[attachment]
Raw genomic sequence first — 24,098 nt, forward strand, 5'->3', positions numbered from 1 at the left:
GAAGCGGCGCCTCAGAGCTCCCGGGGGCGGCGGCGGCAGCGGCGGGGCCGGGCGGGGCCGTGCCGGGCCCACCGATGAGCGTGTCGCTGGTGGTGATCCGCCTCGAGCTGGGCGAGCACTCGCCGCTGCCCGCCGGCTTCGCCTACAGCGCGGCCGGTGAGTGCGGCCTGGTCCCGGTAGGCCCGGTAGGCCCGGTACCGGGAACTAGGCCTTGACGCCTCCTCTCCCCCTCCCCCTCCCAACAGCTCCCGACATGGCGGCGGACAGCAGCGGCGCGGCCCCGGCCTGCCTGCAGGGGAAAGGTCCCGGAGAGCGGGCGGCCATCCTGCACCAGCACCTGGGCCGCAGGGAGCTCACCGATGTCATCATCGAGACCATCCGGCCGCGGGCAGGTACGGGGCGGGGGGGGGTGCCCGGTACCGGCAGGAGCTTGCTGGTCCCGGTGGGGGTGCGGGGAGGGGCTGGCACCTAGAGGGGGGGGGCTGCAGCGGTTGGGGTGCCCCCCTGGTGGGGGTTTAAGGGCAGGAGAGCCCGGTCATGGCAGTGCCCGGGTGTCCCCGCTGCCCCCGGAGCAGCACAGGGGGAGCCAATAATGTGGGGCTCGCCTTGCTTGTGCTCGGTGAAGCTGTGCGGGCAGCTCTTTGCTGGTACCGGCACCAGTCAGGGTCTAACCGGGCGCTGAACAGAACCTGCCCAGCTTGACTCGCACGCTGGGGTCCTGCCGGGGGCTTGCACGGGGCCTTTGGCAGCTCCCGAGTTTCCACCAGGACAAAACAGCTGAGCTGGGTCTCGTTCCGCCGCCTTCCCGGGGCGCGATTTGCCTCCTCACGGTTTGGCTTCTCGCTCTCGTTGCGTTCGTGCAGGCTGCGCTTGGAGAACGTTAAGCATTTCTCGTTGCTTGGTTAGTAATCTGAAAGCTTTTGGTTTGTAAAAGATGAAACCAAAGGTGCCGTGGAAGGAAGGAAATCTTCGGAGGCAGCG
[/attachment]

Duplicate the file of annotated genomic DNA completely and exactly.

Raw genomic sequence first — 24,098 nt, forward strand, 5'->3', positions numbered from 1 at the left:
GAAGCGGCGCCTCAGAGCTCCCGGGGGCGGCGGCGGCAGCGGCGGGGCCGGGCGGGGCCGTGCCGGGCCCACCGATGAGCGTGTCGCTGGTGGTGATCCGCCTCGAGCTGGGCGAGCACTCGCCGCTGCCCGCCGGCTTCGCCTACAGCGCGGCCGGTGAGTGCGGCCTGGTCCCGGTAGGCCCGGTAGGCCCGGTACCGGGAACTAGGCCTTGACGCCTCCTCTCCCCCTCCCCCTCCCAACAGCTCCCGACATGGCGGCGGACAGCAGCGGCGCGGCCCCGGCCTGCCTGCAGGGGAAAGGTCCCGGAGAGCGGGCGGCCATCCTGCACCAGCACCTGGGCCGCAGGGAGCTCACCGATGTCATCATCGAGACCATCCGGCCGCGGGCAGGTACGGGGCGGGGGGGGGTGCCCGGTACCGGCAGGAGCTTGCTGGTCCCGGTGGGGGTGCGGGGAGGGGCTGGCACCTAGAGGGGGGGGGCTGCAGCGGTTGGGGTGCCCCCCTGGTGGGGGTTTAAGGGCAGGAGAGCCCGGTCATGGCAGTGCCCGGGTGTCCCCGCTGCCCCCGGAGCAGCACAGGGGGAGCCAATAATGTGGGGCTCGCCTTGCTTGTGCTCGGTGAAGCTGTGCGGGCAGCTCTTTGCTGGTACCGGCACCAGTCAGGGTCTAACCGGGCGCTGAACAGAACCTGCCCAGCTTGACTCGCACGCTGGGGTCCTGCCGGGGGCTTGCACGGGGCCTTTGGCAGCTCCCGAGTTTCCACCAGGACAAAACAGCTGAGCTGGGTCTCGTTCCGCCGCCTTCCCGGGGCGCGATTTGCCTCCTCACGGTTTGGCTTCTCGCTCTCGTTGCGTTCGTGCAGGCTGCGCTTGGAGAACGTTAAGCATTTCTCGTTGCTTGGTTAGTAATCTGAAAGCTTTTGGTTTGTAAAAGATGAAACCAAAGGTGCCGTGGAAGGAAGGAAATCTTCGGAGGCAGCG